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Newspaper Page Text
THE BROKEN EAR
By George Elmer Cobb.
Rufus Burt was poor, miserably
poor. He had a little ten-acre farm
and a comfortable house on it, but it
was not entirely paid for. Five chil
dren, the oldest one fourteen years
of age, a boy, Robert, pretty well kept
his nose to the grindstone.
With a cheery, industrious wife and
these five rollicking loving branches,
'Why, There's the Rig!'
Rufus could not be unhappy long at
a time. Once in a while Netta, the
mother, lamented that they could not
get the burden of debt off their shoul
ders and enough ahead to give the
children a good education. And she
used to say:
"Why don't Uncle Zed give up his
stony heartedness with all he's got,
and help us a little over the hard
But Uncle Zed Mills, fifty miles
away, had long since ceased recog
nising his relatives, not even allow
ing them to visit him. There had
been a family feud. Poor Netta was
in no way to blame for it, but after a
general row far in the past, Uncle Zed
had closed his heart and doors to
every living relative he had in the
world, saying he intended to leave his
fortune to charity.
They had heard of the miserly old
recluse living in a lonely house all by
himself. Near by was the hut of a
man named Eli Starkey. This per
son the hermit hired to attend to his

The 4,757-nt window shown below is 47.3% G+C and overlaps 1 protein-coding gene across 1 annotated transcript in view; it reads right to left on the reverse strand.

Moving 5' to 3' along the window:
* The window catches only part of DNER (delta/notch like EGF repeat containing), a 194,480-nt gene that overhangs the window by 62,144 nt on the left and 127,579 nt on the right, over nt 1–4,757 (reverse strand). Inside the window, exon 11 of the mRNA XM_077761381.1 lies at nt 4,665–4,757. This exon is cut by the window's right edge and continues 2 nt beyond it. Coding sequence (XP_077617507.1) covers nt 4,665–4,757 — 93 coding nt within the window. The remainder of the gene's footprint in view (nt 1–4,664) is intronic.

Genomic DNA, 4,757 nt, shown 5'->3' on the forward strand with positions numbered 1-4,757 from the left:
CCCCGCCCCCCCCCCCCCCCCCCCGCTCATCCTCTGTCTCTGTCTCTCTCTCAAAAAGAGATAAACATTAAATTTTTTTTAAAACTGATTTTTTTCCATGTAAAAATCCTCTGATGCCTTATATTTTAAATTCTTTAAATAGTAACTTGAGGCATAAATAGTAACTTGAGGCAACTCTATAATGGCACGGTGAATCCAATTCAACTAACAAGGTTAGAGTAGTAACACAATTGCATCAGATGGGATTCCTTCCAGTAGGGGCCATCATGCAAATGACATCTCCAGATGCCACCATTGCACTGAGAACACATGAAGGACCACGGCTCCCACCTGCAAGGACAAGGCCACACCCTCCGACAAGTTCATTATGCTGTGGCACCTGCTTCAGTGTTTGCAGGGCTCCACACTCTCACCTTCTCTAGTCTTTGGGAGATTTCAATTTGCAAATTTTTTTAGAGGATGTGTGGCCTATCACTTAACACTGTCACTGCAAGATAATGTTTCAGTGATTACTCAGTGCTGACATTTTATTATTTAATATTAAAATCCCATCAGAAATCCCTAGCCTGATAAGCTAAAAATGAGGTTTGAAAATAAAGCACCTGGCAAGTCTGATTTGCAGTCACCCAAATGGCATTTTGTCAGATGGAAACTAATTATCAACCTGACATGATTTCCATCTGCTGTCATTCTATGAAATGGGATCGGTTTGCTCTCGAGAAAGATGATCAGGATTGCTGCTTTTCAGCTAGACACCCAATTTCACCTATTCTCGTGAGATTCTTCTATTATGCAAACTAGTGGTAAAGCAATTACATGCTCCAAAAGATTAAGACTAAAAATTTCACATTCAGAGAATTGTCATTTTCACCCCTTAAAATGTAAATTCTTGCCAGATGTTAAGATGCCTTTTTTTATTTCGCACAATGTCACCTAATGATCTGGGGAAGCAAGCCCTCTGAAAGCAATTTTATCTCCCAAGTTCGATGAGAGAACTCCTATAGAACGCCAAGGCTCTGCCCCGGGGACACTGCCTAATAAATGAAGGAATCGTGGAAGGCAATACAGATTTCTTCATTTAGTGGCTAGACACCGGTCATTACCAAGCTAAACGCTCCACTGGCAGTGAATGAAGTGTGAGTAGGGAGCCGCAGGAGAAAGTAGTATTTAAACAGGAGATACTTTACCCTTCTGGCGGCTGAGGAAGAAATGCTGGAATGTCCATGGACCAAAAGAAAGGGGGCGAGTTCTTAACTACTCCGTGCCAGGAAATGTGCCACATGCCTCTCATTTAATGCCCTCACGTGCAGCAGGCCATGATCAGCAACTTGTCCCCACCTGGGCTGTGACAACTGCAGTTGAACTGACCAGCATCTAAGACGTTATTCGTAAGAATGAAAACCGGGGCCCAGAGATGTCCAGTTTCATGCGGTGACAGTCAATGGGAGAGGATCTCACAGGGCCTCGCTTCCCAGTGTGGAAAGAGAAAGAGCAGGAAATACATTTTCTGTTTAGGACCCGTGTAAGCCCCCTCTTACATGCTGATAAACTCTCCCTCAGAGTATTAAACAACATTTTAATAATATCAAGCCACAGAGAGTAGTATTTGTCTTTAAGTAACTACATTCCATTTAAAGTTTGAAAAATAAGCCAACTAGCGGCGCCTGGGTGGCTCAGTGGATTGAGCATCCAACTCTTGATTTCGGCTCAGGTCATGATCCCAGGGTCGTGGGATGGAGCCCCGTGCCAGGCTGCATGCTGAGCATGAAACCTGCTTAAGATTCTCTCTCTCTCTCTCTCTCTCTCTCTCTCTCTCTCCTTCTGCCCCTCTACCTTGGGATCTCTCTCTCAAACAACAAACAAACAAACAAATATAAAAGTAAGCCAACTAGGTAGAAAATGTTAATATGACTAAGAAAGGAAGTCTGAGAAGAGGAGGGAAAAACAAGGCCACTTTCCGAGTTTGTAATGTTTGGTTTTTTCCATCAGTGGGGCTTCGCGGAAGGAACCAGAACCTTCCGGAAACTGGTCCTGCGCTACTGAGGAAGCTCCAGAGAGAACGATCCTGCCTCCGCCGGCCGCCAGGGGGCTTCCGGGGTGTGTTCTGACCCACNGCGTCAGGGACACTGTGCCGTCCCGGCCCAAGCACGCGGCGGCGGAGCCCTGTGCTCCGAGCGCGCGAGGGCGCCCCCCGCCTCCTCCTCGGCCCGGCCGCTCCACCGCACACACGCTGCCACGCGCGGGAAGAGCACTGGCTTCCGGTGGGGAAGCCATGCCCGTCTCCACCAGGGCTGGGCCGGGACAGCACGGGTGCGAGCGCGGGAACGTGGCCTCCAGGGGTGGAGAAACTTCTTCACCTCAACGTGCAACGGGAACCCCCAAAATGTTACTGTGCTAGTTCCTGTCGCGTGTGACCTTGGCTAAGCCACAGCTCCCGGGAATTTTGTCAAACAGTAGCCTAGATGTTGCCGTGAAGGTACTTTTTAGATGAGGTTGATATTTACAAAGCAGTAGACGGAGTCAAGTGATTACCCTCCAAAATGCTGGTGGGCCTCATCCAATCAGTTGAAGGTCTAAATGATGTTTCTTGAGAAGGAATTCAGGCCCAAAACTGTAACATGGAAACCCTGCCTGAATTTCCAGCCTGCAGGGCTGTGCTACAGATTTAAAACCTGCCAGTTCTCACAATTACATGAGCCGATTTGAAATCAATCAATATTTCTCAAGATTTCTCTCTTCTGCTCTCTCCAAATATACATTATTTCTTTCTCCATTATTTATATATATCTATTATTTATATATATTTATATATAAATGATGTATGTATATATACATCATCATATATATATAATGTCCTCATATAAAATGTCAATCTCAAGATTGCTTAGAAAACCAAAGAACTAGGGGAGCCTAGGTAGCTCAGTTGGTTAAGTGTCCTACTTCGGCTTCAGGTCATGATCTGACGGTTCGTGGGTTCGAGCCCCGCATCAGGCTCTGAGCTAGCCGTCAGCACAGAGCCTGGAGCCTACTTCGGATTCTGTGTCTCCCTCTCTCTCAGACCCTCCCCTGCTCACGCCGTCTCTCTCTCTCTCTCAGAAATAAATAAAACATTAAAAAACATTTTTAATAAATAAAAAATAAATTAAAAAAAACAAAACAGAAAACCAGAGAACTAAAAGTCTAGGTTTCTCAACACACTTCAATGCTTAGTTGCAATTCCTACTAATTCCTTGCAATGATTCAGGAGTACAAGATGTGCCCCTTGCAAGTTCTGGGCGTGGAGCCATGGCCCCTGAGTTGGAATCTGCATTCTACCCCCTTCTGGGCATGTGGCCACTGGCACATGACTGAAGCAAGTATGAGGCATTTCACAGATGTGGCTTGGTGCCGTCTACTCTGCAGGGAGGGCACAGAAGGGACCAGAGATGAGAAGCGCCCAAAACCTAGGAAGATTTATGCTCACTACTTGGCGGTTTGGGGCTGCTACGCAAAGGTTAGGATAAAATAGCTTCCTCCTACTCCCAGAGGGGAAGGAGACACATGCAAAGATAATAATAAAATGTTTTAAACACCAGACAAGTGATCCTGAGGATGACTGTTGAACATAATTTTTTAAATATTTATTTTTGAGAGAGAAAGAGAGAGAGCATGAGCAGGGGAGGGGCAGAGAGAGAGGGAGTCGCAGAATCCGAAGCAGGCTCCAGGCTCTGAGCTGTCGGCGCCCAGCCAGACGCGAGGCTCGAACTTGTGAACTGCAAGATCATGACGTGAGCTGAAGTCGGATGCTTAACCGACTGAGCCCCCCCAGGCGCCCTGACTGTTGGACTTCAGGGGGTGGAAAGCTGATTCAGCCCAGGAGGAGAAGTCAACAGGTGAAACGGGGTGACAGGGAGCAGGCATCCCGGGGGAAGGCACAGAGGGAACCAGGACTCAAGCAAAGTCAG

daily wants. He had filled that
function for ten years. The last the
Burts heard of their relative, he was
blind and deaf. Several of his rela
tives had tried to break in on his soli
tude, only to be driven away by the
fierce-visaged, implacable Starkey.
"Poorer than ever," announced
Rufus one morning, coming in from
the barn. "It looks as if misfortune
has singled us out particularly."
"What is it, dear?" inquired his
wife in her gently anxious way.
"Horse and wagon gone stolen!"
replied Rufus. "Well, x suppose all I
can do is to try and get a trace of the
Rufus started out There were
guiding hoof marks and wheel tracks
across a field and then along an ob
scure and unfrequented road. Rufus
had gone about five miles when he
started up with new energy.
"Why, there's the rig," he exclaim
Sure enough, faced in the direction
from which he was approaching was
old Dobbin. The animal stood by
the side of the road unhitched from
the vehicle. The .wagon itself was
stuck in a great muddy rut. A boy
about the age of Robert was trying
to pry an imprisoned wheel free with
a fence rail
Rufus viewed the lad curiously as
he approached. He was a ragged but
bright faced youngster. The way he
toiled and perspired at his task rather
pleased Rufus. It Bhowed that he
was not afraid of work. The lad
looked up and suspended his labor as
1 Rufus came up to him.
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